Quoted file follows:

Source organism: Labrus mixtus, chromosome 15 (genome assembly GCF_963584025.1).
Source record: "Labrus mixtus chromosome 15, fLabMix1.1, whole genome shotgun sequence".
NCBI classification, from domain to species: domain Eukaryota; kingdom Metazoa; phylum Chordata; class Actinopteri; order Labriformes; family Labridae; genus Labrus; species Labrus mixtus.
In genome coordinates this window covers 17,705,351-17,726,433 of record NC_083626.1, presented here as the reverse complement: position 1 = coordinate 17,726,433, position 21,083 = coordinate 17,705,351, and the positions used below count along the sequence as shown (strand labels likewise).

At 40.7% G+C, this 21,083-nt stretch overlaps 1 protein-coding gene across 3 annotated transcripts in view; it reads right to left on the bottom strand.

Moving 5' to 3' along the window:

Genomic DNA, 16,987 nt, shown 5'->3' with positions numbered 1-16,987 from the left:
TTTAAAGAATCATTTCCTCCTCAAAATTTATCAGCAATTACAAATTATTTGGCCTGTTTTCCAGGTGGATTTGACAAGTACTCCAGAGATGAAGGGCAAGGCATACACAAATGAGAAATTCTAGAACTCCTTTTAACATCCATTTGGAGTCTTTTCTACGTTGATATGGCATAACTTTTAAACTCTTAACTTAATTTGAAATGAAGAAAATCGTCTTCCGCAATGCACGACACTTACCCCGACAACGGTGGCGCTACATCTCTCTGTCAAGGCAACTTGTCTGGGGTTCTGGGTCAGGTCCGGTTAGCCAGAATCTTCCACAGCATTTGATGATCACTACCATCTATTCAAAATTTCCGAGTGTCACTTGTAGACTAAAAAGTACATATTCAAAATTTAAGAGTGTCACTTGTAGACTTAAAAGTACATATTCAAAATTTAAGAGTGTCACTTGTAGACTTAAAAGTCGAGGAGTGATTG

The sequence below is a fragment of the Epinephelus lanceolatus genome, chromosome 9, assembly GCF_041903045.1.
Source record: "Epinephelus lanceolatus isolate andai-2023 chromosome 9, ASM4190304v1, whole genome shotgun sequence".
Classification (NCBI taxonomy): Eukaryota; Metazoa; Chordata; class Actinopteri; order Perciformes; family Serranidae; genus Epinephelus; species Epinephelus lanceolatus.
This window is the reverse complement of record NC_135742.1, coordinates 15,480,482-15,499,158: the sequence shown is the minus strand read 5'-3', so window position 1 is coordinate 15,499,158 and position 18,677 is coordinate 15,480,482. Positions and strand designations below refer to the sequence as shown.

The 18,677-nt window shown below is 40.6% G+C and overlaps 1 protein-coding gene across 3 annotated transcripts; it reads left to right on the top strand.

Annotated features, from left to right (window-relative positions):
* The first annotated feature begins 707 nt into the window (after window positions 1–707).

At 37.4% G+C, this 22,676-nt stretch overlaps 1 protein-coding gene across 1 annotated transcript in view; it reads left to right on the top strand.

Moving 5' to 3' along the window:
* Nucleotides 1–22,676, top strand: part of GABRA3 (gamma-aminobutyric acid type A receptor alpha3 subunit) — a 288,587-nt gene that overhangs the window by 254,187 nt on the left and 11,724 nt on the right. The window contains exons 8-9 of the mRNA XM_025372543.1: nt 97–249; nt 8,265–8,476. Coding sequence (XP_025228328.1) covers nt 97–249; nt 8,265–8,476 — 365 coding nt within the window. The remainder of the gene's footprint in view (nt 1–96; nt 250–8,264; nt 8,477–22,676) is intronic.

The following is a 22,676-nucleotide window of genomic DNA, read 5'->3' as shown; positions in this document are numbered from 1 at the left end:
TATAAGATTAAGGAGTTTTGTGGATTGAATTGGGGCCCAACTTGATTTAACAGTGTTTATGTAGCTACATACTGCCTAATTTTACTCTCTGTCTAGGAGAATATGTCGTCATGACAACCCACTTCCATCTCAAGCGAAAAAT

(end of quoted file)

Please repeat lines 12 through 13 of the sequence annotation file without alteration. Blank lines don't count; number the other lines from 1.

This window is the reverse complement of record NC_135742.1, coordinates 15,480,482-15,499,158: the sequence shown is the minus strand read 5'-3', so window position 1 is coordinate 15,499,158 and position 18,677 is coordinate 15,480,482. Positions and strand designations below refer to the sequence as shown.

The 18,677-nt window shown below is 40.6% G+C and overlaps 1 protein-coding gene across 3 annotated transcripts; it reads left to right on the top strand.